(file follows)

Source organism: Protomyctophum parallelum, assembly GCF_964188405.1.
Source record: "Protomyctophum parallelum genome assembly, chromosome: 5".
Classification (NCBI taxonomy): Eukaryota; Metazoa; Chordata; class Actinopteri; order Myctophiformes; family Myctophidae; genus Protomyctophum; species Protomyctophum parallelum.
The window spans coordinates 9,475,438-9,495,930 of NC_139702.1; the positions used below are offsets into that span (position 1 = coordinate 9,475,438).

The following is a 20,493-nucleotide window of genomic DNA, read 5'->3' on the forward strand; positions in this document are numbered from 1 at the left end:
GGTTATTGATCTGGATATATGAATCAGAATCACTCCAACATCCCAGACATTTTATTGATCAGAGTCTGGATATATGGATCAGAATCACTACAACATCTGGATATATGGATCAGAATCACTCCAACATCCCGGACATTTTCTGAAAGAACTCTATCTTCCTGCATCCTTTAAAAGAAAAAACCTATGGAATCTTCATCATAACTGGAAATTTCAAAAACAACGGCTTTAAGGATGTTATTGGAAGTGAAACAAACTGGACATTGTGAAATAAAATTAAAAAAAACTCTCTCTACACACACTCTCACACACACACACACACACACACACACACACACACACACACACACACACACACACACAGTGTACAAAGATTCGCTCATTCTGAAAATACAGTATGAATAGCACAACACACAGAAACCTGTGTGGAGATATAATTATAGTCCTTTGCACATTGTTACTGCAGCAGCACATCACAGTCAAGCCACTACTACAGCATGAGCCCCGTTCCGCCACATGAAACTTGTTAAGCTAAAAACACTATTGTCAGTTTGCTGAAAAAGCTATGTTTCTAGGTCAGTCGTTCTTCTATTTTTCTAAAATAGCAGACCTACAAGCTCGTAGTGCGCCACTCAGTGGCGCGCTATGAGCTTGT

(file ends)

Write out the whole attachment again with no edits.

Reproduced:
Source organism: Protomyctophum parallelum, assembly GCF_964188405.1.
Source record: "Protomyctophum parallelum genome assembly, chromosome: 5".
Classification (NCBI taxonomy): Eukaryota; Metazoa; Chordata; class Actinopteri; order Myctophiformes; family Myctophidae; genus Protomyctophum; species Protomyctophum parallelum.
The window spans coordinates 9,475,438-9,495,930 of NC_139702.1; the positions used below are offsets into that span (position 1 = coordinate 9,475,438).

The following is a 20,493-nucleotide window of genomic DNA, read 5'->3' on the forward strand; positions in this document are numbered from 1 at the left end:
GGTTATTGATCTGGATATATGAATCAGAATCACTCCAACATCCCAGACATTTTATTGATCAGAGTCTGGATATATGGATCAGAATCACTACAACATCTGGATATATGGATCAGAATCACTCCAACATCCCGGACATTTTCTGAAAGAACTCTATCTTCCTGCATCCTTTAAAAGAAAAAACCTATGGAATCTTCATCATAACTGGAAATTTCAAAAACAACGGCTTTAAGGATGTTATTGGAAGTGAAACAAACTGGACATTGTGAAATAAAATTAAAAAAAACTCTCTCTACACACACTCTCACACACACACACACACACACACACACACACACACACACACACACACACACACACACAGTGTACAAAGATTCGCTCATTCTGAAAATACAGTATGAATAGCACAACACACAGAAACCTGTGTGGAGATATAATTATAGTCCTTTGCACATTGTTACTGCAGCAGCACATCACAGTCAAGCCACTACTACAGCATGAGCCCCGTTCCGCCACATGAAACTTGTTAAGCTAAAAACACTATTGTCAGTTTGCTGAAAAAGCTATGTTTCTAGGTCAGTCGTTCTTCTATTTTTCTAAAATAGCAGACCTACAAGCTCGTAGTGCGCCACTCAGTGGCGCGCTATGAGCTTGT